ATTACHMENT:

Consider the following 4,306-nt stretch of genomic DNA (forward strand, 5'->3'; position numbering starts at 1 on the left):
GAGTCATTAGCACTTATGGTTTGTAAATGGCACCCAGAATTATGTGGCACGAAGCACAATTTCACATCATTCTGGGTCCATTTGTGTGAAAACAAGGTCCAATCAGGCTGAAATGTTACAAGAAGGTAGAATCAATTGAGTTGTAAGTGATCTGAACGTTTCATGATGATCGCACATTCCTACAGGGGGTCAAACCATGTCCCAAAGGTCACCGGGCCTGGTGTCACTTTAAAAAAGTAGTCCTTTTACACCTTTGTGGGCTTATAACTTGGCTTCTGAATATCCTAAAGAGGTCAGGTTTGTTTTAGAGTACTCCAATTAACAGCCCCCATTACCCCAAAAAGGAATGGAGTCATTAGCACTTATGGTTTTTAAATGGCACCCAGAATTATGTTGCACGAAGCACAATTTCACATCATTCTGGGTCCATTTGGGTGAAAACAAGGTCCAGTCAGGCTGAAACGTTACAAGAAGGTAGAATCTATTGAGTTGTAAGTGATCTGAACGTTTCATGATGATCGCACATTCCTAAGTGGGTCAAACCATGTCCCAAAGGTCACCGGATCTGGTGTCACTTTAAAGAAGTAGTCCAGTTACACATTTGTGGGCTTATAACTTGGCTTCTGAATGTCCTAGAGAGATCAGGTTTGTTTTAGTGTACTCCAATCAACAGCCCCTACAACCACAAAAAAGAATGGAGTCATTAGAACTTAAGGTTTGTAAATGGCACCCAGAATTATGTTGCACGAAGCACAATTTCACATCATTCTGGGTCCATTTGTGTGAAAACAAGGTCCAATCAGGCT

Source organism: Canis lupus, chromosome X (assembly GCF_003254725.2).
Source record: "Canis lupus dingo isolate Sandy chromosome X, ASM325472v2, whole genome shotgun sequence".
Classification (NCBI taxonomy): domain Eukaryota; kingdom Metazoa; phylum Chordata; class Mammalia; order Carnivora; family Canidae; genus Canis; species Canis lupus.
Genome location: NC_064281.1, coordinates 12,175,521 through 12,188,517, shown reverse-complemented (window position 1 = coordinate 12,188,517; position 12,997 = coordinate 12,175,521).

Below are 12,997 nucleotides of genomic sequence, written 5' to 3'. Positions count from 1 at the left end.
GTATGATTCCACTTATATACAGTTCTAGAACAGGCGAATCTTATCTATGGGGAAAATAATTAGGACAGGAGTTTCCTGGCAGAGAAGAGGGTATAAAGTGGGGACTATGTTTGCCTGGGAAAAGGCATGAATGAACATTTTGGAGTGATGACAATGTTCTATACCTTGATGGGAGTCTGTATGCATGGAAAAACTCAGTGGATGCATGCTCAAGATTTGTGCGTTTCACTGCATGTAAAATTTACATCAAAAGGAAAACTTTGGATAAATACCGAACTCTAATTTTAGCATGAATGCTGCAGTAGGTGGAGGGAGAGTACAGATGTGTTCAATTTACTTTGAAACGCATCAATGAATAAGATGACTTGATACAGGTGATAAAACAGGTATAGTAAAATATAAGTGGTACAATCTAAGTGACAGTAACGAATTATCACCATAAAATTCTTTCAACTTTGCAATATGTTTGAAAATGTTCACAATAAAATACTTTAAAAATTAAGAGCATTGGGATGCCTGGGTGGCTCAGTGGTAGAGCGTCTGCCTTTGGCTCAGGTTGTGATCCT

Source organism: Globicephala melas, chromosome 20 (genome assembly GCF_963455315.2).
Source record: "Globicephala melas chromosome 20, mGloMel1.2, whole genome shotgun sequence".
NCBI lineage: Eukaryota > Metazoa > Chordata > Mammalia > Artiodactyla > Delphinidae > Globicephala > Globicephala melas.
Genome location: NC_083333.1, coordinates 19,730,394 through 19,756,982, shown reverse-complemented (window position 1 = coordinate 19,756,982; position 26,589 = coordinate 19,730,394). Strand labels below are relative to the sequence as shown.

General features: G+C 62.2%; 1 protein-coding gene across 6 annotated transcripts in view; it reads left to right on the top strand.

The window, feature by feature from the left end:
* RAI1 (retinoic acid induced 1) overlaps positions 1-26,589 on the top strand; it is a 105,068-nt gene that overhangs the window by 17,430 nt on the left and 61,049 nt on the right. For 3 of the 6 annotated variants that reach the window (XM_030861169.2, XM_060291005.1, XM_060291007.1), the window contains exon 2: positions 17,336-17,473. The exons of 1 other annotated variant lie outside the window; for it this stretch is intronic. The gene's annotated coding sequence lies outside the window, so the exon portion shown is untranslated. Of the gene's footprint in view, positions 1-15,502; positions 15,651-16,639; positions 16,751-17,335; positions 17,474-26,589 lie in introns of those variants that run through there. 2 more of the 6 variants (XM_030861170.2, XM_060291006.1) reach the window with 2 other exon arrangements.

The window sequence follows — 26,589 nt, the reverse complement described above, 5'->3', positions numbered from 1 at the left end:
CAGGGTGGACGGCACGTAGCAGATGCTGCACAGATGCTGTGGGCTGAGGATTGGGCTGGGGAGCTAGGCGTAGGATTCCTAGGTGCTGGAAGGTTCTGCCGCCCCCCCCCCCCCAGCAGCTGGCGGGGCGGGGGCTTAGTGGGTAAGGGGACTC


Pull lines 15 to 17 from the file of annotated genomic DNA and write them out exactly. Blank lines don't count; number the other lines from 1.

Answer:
* RAI1 (retinoic acid induced 1) overlaps positions 1-26,589 on the top strand; it is a 105,068-nt gene that overhangs the window by 17,430 nt on the left and 61,049 nt on the right. For 3 of the 6 annotated variants that reach the window (XM_030861169.2, XM_060291005.1, XM_060291007.1), the window contains exon 2: positions 17,336-17,473. The exons of 1 other annotated variant lie outside the window; for it this stretch is intronic. The gene's annotated coding sequence lies outside the window, so the exon portion shown is untranslated. Of the gene's footprint in view, positions 1-15,502; positions 15,651-16,639; positions 16,751-17,335; positions 17,474-26,589 lie in introns of those variants that run through there. 2 more of the 6 variants (XM_030861170.2, XM_060291006.1) reach the window with 2 other exon arrangements.

The window sequence follows — 26,589 nt, the reverse complement described above, 5'->3', positions numbered from 1 at the left end:
CAGGGTGGACGGCACGTAGCAGATGCTGCACAGATGCTGTGGGCTGAGGATTGGGCTGGGGAGCTAGGCGTAGGATTCCTAGGTGCTGGAAGGTTCTGCCGCCCCCCCCCCCCCAGCAGCTGGCGGGGCGGGGGCTTAGTGGGTAAGGGGACTC